Taking a Closer Look: Your Fights Probably Aren’t Just About Money

Some couples may struggle to pay the bills, while others may have no apparent financial problems whatsoever. Many fall somewhere in between. Yet, no matter what you’re earning, you’re likely to experience some money-related issues at one point or another in your marriage. Money continues to be one of the most prevalent perpetual problems I see in my couples when they come in.

As it turns out, the issue probably isn’t about money itself at all.

Our views on money can be very personal, and are often tied with emotions that run very deep. Some children have to work hard for an allowance growing up and are never “handed” anything, while others are showered with gifts. Regardless of where on the spectrum we lie, our experiences with money, both in childhood and beyond, largely shape our spending habits and beliefs on how money should be handled.

Issues with money can also come into play when one person feels as if contributions to the marriage are out of balance. It’s important to remember that there’s almost always bound to be a discrepancy between what partners make. In some marriages one individual may not be employed at all, but will take on many household and day-to-day duties to keep everything running smoothly.  However sometimes this arrangement is not discussed and agreed upon, and there can be resentment built up about the income discrepancy.

The Bottom Line

To support healthy communication around money, you must first identify the different perspectives each of you brings to the relationship. From there, you can come together and set realistic expectations that satisfy both parties. Finally, you can set a budget that promotes saving while also perhaps leaving some wiggle room for entertainment and other non-obligatory expenses.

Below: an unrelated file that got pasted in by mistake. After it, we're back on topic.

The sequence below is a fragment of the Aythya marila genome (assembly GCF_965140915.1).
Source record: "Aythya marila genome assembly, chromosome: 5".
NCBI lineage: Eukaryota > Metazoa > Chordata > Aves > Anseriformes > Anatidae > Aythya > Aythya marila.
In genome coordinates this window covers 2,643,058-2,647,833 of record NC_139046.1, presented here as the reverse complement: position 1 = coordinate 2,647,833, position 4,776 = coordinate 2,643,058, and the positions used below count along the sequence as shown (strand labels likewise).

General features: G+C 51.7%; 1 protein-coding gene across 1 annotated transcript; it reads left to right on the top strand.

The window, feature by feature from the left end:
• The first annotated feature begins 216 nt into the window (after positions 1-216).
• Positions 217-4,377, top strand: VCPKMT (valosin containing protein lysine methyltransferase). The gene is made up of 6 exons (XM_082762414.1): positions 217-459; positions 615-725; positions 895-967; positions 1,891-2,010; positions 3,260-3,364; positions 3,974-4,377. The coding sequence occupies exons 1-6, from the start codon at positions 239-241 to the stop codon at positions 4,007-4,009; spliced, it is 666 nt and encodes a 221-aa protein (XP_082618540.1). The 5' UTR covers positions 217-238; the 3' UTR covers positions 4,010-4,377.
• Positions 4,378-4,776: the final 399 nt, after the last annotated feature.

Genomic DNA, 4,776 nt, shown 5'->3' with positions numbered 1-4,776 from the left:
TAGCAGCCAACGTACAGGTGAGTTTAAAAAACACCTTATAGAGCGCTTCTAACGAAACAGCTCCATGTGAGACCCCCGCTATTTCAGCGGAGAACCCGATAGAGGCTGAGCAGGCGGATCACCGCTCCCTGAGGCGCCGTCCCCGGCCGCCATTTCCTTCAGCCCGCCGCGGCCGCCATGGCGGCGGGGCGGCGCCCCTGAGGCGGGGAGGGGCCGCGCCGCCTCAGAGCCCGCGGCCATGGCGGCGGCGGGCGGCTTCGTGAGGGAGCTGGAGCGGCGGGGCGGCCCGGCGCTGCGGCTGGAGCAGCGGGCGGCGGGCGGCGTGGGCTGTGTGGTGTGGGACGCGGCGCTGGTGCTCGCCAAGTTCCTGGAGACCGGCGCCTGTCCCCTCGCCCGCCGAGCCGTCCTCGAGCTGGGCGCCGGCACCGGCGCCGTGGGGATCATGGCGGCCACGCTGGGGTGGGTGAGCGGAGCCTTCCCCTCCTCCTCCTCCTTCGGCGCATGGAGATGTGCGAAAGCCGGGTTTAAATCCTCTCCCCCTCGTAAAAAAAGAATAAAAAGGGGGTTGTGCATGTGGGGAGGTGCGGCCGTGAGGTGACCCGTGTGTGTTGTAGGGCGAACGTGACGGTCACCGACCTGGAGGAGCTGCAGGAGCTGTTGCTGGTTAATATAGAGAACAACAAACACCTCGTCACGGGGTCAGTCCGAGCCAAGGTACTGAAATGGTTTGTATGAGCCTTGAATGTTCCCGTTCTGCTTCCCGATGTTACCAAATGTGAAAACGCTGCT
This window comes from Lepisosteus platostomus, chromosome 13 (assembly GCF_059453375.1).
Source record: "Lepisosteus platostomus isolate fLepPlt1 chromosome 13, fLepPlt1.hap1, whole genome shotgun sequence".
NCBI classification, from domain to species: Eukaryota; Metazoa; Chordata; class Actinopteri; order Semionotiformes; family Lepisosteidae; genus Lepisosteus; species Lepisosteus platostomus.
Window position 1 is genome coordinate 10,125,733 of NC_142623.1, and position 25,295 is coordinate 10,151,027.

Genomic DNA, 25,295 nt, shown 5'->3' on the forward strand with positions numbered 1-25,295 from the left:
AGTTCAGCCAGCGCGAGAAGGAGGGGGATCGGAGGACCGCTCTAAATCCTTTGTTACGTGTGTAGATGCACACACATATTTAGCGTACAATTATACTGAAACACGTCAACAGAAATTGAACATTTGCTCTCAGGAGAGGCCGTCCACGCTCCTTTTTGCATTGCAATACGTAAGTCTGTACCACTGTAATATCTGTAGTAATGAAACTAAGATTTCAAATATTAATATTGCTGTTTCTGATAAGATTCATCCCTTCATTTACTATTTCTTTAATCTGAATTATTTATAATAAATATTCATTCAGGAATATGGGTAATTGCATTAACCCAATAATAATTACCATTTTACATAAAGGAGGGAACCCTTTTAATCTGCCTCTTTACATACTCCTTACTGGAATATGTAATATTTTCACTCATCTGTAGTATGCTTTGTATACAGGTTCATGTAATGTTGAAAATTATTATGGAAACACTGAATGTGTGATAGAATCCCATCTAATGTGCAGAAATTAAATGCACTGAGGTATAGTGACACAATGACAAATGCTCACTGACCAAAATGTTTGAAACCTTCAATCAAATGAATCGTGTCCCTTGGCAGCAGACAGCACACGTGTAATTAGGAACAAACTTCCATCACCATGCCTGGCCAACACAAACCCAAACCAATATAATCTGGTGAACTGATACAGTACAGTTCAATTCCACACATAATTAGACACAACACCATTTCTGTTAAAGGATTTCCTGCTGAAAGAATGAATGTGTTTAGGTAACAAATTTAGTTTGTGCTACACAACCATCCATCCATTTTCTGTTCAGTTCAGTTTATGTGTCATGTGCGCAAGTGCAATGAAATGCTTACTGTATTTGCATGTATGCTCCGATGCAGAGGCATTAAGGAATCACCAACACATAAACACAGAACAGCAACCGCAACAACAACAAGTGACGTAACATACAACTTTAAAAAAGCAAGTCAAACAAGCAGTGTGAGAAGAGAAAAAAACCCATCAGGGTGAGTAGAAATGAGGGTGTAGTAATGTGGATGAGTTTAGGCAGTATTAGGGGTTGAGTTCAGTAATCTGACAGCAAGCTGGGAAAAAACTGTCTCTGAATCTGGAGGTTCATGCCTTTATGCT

If there are any recurring arguments you have surrounding costs, spending habits, or another money-related issue, make a point to get to the root of the problem. For example, if one person shops frequently but the other feels like they have very little spending cash, you might work towards a resolution in which both people are able to enjoy some things for themselves, within reason. Reaching that point may require some fine-tuning, but establishing and then following a budget will help you get there.

It’s also a good idea to consider setting up agreements for spending. Many couples promise not to make any big purchases without first telling their partner. Also, if there’s a big upcoming purchase on the horizon, it’s always possible to revisit your budget to start saving early in advance.

If you’re having money-related issues and need an objective third party to help work through them, enlist the professional guidance of Chuck Beardsley, LCSW. At his Mountainside, NJ office, Chuck helps couples overcome their differences in a constructive way to strengthen their relationships for the long term. Make an appointment here or call (908) 264-5336 to inquire about a specific time.